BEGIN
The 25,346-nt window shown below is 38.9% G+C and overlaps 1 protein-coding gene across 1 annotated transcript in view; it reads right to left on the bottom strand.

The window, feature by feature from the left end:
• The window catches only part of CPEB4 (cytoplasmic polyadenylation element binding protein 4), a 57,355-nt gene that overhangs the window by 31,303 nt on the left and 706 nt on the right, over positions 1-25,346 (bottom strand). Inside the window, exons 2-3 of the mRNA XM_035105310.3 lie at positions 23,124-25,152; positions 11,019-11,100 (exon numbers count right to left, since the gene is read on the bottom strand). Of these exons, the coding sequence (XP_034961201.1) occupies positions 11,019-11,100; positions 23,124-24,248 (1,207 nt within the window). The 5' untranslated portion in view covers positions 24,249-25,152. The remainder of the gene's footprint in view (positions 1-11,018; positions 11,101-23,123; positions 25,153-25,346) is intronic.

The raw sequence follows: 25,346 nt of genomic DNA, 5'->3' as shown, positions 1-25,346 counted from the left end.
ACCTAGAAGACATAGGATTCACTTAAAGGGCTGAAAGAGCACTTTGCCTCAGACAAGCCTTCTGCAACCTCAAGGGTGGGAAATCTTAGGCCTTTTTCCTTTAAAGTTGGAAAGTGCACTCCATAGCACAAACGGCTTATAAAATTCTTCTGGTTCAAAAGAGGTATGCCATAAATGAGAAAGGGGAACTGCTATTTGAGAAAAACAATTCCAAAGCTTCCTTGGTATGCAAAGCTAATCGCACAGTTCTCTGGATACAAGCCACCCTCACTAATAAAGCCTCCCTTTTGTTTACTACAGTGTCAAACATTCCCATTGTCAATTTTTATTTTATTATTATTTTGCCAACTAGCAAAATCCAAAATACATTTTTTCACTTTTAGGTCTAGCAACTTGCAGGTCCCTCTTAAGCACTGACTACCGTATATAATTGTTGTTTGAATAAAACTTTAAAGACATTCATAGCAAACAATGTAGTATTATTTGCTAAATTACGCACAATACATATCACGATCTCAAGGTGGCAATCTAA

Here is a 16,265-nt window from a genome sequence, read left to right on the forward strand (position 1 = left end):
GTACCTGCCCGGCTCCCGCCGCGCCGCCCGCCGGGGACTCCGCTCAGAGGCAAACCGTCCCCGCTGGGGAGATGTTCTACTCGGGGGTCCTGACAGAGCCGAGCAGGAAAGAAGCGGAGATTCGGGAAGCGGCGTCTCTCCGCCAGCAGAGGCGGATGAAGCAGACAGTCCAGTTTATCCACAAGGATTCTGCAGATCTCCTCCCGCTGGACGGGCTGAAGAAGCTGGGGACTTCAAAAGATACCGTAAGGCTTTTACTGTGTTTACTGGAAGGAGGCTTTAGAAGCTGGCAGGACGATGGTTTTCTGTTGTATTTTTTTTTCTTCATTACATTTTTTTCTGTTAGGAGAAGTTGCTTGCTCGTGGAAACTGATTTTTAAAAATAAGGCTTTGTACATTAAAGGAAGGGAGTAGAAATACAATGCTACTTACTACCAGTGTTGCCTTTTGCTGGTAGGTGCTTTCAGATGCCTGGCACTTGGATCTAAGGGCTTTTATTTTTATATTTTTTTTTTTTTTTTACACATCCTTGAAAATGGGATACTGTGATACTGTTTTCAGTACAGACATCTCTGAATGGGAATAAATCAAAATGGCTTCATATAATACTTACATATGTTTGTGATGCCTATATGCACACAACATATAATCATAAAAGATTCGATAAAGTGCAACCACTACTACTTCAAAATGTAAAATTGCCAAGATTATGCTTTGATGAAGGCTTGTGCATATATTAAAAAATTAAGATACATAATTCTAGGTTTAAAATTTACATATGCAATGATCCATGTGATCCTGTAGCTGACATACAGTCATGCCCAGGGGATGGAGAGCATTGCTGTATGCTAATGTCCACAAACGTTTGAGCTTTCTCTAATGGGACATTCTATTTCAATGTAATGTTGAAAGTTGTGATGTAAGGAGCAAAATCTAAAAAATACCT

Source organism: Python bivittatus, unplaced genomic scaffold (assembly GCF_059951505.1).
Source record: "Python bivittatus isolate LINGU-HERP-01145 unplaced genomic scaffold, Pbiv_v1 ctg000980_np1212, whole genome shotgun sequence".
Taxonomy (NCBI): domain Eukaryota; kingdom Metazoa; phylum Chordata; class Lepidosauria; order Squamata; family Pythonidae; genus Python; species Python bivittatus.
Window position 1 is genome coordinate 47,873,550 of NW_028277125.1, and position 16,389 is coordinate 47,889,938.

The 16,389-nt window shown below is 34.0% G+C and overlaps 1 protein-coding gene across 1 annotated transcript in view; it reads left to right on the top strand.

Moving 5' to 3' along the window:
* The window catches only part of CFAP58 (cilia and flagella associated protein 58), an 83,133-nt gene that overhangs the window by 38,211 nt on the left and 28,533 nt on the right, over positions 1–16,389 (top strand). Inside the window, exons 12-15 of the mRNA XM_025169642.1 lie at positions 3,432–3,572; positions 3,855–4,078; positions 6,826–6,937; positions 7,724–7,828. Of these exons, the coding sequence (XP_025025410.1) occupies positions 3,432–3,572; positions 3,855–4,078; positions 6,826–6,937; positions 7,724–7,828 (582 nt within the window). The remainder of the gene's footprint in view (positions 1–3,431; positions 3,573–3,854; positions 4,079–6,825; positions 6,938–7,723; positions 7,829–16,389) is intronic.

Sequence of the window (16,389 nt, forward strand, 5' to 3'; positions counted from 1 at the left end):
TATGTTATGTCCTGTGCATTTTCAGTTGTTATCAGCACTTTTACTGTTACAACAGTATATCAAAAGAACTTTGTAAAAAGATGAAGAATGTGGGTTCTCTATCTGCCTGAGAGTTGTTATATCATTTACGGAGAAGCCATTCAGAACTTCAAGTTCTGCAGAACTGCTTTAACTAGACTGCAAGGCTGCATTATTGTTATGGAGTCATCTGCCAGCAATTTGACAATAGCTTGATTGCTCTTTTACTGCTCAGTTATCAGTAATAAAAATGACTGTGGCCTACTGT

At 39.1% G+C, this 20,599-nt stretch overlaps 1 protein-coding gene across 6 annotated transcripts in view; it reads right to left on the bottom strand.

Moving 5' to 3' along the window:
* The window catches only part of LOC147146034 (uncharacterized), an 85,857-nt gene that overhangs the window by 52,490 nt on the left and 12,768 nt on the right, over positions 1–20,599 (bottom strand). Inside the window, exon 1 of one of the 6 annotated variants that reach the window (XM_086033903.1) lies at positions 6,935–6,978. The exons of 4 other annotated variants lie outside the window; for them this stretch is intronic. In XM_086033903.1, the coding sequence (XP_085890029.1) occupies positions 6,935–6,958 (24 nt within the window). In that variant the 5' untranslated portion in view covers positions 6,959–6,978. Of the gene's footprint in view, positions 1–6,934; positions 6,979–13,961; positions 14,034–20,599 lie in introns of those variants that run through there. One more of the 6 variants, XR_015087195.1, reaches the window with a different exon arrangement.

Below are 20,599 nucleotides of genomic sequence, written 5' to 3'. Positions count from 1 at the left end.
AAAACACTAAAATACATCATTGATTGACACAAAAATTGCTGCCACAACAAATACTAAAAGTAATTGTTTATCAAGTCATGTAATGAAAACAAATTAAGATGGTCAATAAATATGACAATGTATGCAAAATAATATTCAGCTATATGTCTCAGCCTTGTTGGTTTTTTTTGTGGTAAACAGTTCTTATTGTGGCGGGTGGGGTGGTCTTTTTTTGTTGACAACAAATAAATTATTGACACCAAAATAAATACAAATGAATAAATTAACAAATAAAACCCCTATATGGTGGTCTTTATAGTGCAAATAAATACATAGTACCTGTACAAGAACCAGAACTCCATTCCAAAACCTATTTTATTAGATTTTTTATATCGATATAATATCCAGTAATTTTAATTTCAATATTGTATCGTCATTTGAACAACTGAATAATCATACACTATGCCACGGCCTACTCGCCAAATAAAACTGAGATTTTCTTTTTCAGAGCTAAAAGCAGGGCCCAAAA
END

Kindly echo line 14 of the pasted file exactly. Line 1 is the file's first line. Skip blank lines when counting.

* The window catches only part of CFAP58 (cilia and flagella associated protein 58), an 83,133-nt gene that overhangs the window by 38,211 nt on the left and 28,533 nt on the right, over positions 1–16,389 (top strand). Inside the window, exons 12-15 of the mRNA XM_025169642.1 lie at positions 3,432–3,572; positions 3,855–4,078; positions 6,826–6,937; positions 7,724–7,828. Of these exons, the coding sequence (XP_025025410.1) occupies positions 3,432–3,572; positions 3,855–4,078; positions 6,826–6,937; positions 7,724–7,828 (582 nt within the window). The remainder of the gene's footprint in view (positions 1–3,431; positions 3,573–3,854; positions 4,079–6,825; positions 6,938–7,723; positions 7,829–16,389) is intronic.